4. #4
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    Quote Originally Posted by DiscoDust

    3. And as far as i understand, it's the "pcb" protector on the MS batteries that are the problem. Can't the faulty pcb's just be replaced or are they in the battery itself?
    The biggest problem with the magicshine packs is the cells themselves. They contain soft shorts which is why they are self-discharging much too quickly and at different rates and throwing the packs badly out of balance. Soft shorts can also lead to more serious problems, which may be related to the recall, but I don't have anyway to know if that's what is driving the recall. It is what is causing the packs to become unusable from a runtime perspective.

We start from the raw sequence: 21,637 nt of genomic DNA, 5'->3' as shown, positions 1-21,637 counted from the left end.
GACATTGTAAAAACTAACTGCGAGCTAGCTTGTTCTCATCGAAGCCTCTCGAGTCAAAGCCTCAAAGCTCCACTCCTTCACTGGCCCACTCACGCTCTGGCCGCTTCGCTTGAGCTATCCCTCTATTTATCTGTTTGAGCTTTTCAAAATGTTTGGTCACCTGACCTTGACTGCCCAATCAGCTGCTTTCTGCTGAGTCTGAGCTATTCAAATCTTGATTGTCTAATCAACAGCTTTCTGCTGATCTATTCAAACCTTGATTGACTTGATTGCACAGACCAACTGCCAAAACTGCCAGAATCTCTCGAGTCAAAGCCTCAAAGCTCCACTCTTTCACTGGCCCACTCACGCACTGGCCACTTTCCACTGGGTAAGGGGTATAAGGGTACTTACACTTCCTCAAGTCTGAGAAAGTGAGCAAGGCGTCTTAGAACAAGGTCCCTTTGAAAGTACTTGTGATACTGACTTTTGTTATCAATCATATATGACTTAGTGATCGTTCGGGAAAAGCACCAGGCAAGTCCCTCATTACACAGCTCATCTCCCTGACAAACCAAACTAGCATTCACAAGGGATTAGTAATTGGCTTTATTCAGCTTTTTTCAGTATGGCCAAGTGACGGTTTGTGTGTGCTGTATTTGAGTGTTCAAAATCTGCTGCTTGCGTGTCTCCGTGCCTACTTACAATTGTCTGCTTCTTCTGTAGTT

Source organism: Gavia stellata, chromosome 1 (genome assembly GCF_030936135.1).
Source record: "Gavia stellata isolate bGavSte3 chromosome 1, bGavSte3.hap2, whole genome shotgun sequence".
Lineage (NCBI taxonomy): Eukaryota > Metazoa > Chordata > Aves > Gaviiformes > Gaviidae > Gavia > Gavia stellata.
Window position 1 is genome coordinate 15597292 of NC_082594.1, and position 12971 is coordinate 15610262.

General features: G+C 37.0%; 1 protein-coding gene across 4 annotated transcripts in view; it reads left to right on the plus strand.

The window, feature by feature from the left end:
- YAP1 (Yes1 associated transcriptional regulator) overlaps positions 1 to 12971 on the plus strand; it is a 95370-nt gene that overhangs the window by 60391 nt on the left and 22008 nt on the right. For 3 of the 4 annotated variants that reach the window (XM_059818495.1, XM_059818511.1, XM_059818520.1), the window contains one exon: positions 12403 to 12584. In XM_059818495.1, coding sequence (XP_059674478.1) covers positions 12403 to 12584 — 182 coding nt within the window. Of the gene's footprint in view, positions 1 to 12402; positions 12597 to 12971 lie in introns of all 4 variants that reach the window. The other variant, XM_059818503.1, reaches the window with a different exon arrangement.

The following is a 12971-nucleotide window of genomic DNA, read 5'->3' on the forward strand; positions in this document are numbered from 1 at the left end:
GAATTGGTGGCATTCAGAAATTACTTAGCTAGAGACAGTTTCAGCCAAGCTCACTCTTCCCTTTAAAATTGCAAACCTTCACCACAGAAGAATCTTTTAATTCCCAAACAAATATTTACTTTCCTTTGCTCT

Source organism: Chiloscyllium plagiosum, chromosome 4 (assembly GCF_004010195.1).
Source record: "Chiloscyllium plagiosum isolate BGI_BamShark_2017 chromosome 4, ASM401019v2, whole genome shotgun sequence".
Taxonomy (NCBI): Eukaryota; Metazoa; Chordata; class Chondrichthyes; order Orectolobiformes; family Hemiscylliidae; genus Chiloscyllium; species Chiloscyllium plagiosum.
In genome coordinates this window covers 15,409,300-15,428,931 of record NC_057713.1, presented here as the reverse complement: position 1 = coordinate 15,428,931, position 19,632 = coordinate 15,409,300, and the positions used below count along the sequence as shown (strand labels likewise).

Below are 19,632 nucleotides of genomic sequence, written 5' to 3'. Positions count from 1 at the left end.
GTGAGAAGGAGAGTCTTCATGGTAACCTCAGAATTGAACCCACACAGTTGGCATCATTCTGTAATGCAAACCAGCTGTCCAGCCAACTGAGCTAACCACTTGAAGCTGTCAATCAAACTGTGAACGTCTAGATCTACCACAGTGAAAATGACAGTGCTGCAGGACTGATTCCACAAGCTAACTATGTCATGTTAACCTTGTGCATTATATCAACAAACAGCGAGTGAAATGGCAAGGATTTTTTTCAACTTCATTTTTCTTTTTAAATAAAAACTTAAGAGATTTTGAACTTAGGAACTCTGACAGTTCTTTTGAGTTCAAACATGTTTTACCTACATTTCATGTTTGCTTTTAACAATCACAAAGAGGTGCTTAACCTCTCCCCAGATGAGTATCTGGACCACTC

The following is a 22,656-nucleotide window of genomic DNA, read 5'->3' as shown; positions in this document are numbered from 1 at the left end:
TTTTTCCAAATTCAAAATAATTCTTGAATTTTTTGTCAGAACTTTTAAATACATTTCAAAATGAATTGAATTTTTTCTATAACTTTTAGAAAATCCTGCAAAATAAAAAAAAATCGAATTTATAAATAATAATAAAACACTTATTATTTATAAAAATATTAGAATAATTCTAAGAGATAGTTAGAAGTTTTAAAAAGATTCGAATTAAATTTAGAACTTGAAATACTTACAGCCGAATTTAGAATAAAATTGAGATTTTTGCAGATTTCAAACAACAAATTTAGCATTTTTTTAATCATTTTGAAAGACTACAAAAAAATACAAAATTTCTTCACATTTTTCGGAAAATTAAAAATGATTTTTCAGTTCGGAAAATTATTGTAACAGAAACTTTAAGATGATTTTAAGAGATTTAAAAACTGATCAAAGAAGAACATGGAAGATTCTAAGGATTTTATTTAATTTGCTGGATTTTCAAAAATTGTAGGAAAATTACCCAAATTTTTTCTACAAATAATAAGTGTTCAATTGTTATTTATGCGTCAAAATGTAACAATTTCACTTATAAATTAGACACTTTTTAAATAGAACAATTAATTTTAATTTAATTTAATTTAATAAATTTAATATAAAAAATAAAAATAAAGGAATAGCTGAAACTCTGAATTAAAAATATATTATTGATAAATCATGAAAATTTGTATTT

The PCB also has issues in that the per cell low voltage safety cutoff voltage is much too low. It's right below 2v and should be at least 2.5-2.7 volts.

    If you want more details, you can look back at other posts I've made on this topic.
    Last edited by MtbMacgyver; 12-16-2010 at 01:53 PM.

  5. #5
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    Quote Originally Posted by savagemann
    It is good in the sense that you can adjust the exact output on the charger though. Thats why I got one.

    This is the one I got....
    http://www.xheli.com/thac6bachwac.html
    I bought and just received this one:

    http://www.all-battery.com/tenergyb-...rger90252.aspx